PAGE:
An infection of the human papilloma virus, or HPV, represents the most prevalent risk factor associated with cervical cancer, according to the American Cancer Society. Other risk factors include smoking, having HIV, birth control usage for more than five years, having three or more children, and having many sexual partners, notes the U.S. Centers for Disease Control and Prevention. Sexual intercourse represents the most common way HPV spreads among humans.
Women who have three or more children, or have their first child before age 17, double their risk of cervical cancer, notes Cancer Treatment Centers of America. Women with a mother or sister who had or has the disease may be two or three times as likely to develop cervical cancer. Smokers double the risk of cervical cancer. Doctors consider 15 strains of HPV as high-risk strains, but only a small number of women who contract high-risk HPV develop cervical cancer.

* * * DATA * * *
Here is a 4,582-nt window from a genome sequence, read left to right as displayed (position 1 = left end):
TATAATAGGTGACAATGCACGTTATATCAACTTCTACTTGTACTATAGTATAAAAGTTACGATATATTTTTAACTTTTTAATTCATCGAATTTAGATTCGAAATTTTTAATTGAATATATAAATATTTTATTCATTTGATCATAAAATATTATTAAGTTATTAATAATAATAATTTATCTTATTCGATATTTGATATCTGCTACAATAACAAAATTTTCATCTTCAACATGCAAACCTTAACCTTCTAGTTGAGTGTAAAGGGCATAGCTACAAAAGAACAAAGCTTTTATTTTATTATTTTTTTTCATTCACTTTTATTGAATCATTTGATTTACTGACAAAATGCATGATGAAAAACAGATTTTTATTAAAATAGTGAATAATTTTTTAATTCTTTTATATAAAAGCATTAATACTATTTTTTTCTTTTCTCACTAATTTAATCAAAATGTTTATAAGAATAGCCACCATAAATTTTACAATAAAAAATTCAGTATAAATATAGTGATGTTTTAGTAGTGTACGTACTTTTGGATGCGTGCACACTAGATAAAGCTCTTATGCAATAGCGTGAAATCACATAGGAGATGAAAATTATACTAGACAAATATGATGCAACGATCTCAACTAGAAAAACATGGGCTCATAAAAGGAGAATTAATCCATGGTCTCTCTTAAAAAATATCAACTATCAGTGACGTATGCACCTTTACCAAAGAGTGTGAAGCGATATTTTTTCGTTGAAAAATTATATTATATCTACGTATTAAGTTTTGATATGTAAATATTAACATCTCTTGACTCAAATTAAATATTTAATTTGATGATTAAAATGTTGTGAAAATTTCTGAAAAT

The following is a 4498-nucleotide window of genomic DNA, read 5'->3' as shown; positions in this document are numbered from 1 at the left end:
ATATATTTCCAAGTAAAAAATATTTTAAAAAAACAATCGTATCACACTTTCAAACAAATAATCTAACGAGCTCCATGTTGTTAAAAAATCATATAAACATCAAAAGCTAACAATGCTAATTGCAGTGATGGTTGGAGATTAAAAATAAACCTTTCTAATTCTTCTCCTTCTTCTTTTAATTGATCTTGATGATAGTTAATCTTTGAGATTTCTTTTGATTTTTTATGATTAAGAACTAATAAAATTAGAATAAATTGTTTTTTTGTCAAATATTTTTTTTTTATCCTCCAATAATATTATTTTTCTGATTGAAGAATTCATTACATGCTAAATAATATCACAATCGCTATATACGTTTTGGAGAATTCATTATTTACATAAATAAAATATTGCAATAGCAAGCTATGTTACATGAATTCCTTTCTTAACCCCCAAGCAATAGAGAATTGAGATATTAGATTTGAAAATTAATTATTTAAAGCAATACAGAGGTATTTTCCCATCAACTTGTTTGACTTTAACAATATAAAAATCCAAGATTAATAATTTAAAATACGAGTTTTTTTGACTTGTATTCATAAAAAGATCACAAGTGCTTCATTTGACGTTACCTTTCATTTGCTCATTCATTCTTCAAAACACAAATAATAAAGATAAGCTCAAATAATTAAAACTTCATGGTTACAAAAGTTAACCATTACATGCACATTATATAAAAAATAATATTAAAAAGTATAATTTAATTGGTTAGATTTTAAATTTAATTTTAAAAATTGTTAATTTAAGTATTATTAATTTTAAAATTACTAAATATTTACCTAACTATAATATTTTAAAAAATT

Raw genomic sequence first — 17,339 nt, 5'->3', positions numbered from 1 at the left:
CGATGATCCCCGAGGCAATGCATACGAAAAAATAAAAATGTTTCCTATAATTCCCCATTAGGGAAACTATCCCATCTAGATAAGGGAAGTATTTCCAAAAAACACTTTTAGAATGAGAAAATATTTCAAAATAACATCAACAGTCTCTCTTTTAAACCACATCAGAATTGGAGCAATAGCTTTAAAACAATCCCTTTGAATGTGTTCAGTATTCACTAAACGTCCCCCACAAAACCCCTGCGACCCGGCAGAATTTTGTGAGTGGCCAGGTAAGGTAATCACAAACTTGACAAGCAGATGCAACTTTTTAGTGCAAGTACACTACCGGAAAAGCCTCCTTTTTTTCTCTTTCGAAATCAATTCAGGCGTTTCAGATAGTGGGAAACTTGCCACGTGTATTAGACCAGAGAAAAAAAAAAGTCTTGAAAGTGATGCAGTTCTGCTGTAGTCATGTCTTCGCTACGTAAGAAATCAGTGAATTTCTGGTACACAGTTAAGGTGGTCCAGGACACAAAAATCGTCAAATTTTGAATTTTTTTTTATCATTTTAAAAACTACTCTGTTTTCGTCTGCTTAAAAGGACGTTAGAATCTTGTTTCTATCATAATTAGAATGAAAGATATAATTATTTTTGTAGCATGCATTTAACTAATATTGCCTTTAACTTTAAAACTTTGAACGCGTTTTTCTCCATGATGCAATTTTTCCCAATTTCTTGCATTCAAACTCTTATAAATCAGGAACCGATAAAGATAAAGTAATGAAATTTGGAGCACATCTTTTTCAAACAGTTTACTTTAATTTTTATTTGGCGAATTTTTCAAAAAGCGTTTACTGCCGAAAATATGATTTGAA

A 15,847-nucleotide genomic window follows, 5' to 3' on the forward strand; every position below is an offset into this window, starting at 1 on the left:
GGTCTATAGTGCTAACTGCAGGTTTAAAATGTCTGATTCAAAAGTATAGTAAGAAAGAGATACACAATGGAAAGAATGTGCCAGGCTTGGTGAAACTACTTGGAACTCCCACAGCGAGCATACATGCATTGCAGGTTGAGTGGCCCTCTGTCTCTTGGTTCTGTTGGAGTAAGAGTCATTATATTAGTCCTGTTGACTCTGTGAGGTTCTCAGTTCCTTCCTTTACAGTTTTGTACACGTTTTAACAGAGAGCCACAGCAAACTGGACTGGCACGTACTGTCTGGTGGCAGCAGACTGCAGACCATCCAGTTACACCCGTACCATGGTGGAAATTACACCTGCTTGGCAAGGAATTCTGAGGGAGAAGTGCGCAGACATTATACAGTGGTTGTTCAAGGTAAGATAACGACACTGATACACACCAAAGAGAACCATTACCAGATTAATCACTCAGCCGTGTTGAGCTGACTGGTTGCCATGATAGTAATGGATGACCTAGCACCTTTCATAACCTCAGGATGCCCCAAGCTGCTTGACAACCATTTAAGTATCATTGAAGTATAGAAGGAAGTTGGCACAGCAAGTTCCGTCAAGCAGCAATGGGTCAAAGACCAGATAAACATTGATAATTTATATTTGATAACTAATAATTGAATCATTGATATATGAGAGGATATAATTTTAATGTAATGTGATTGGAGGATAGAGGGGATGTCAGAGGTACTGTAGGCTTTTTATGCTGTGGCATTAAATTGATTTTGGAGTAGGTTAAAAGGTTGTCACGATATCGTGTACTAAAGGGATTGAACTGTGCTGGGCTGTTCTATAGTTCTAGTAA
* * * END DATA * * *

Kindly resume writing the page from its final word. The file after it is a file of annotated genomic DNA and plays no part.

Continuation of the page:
Certain types of HPV may cause warts, or papillomas, to form on the surface of the skin or within the lining of the cervix, according to the American Cancer Society. HPV infections remain common among Americans, and most cases fail to cause symptoms. Chronic infections of HPV, especially high-risk strains, may develop into cervical cancer. As of 2015, doctors have no cure for an HPV infection. However, a vaccine administered over six months may protect against HPV infections, notes the CDC.